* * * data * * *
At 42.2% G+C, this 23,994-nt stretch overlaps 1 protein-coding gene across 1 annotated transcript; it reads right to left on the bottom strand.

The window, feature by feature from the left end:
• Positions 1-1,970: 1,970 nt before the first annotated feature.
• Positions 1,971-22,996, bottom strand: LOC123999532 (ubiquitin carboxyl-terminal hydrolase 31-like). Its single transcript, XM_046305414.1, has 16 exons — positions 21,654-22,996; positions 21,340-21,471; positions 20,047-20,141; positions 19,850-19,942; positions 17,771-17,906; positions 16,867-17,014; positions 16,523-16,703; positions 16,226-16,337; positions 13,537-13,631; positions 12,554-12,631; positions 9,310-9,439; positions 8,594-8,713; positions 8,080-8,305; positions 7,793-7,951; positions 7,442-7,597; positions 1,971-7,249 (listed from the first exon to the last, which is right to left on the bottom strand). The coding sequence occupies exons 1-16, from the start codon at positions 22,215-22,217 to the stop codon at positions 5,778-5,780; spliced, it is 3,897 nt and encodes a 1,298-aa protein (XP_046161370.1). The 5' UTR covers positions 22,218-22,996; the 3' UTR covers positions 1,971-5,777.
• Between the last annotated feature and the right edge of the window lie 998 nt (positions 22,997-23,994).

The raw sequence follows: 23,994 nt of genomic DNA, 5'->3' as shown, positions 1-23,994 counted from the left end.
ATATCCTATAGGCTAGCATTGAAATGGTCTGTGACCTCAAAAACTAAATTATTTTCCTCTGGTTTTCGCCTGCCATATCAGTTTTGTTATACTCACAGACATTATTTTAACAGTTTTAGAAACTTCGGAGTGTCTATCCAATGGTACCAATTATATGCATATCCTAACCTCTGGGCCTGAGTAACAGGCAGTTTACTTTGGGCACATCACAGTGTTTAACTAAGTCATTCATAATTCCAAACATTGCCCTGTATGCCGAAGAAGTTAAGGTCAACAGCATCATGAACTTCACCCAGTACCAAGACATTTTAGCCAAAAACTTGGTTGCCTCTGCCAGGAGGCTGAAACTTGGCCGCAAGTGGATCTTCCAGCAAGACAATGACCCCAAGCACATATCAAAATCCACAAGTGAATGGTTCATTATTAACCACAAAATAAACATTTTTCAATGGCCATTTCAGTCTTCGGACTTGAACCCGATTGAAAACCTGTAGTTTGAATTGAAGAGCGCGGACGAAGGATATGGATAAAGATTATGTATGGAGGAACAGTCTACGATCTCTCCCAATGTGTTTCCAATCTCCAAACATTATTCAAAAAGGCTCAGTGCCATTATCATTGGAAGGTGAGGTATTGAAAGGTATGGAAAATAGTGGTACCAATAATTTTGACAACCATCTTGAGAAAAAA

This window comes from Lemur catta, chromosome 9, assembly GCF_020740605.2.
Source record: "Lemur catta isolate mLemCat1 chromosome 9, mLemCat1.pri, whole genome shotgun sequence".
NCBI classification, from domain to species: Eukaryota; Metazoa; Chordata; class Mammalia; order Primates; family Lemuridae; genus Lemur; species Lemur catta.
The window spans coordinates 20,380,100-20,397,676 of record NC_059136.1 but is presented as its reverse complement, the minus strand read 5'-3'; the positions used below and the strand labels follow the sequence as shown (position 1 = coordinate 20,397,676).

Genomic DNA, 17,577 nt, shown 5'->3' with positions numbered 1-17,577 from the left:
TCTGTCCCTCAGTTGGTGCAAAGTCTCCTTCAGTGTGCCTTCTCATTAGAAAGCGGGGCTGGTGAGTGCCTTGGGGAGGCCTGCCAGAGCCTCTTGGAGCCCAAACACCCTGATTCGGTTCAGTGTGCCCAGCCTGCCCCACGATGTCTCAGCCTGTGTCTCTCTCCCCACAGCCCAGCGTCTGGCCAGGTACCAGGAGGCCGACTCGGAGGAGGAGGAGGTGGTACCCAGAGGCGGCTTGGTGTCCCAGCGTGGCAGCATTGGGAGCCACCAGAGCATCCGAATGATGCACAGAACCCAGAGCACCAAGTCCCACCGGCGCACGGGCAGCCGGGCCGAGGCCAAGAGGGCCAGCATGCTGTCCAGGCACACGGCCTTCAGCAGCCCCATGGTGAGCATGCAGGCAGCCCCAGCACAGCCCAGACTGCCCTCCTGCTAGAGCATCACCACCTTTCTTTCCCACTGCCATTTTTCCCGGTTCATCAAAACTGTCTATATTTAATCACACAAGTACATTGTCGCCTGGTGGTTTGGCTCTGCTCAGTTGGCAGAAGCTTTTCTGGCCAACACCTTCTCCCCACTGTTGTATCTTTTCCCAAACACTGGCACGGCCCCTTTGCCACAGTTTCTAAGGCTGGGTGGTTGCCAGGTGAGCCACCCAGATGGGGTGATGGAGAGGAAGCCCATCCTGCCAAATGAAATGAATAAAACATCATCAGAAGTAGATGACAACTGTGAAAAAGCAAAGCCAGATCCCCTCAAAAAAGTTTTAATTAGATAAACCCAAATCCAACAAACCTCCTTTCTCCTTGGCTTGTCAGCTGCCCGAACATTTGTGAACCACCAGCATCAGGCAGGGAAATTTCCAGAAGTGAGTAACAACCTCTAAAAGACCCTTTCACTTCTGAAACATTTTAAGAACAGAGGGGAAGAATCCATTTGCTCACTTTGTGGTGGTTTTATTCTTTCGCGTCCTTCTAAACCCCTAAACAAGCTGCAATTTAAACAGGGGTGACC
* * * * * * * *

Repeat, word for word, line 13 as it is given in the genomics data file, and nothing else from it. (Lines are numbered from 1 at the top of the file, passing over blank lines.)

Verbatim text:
TCTGTCCCTCAGTTGGTGCAAAGTCTCCTTCAGTGTGCCTTCTCATTAGAAAGCGGGGCTGGTGAGTGCCTTGGGGAGGCCTGCCAGAGCCTCTTGGAGCCCAAACACCCTGATTCGGTTCAGTGTGCCCAGCCTGCCCCACGATGTCTCAGCCTGTGTCTCTCTCCCCACAGCCCAGCGTCTGGCCAGGTACCAGGAGGCCGACTCGGAGGAGGAGGAGGTGGTACCCAGAGGCGGCTTGGTGTCCCAGCGTGGCAGCATTGGGAGCCACCAGAGCATCCGAATGATGCACAGAACCCAGAGCACCAAGTCCCACCGGCGCACGGGCAGCCGGGCCGAGGCCAAGAGGGCCAGCATGCTGTCCAGGCACACGGCCTTCAGCAGCCCCATGGTGAGCATGCAGGCAGCCCCAGCACAGCCCAGACTGCCCTCCTGCTAGAGCATCACCACCTTTCTTTCCCACTGCCATTTTTCCCGGTTCATCAAAACTGTCTATATTTAATCACACAAGTACATTGTCGCCTGGTGGTTTGGCTCTGCTCAGTTGGCAGAAGCTTTTCTGGCCAACACCTTCTCCCCACTGTTGTATCTTTTCCCAAACACTGGCACGGCCCCTTTGCCACAGTTTCTAAGGCTGGGTGGTTGCCAGGTGAGCCACCCAGATGGGGTGATGGAGAGGAAGCCCATCCTGCCAAATGAAATGAATAAAACATCATCAGAAGTAGATGACAACTGTGAAAAAGCAAAGCCAGATCCCCTCAAAAAAGTTTTAATTAGATAAACCCAAATCCAACAAACCTCCTTTCTCCTTGGCTTGTCAGCTGCCCGAACATTTGTGAACCACCAGCATCAGGCAGGGAAATTTCCAGAAGTGAGTAACAACCTCTAAAAGACCCTTTCACTTCTGAAACATTTTAAGAACAGAGGGGAAGAATCCATTTGCTCACTTTGTGGTGGTTTTATTCTTTCGCGTCCTTCTAAACCCCTAAACAAGCTGCAATTTAAACAGGGGTGACC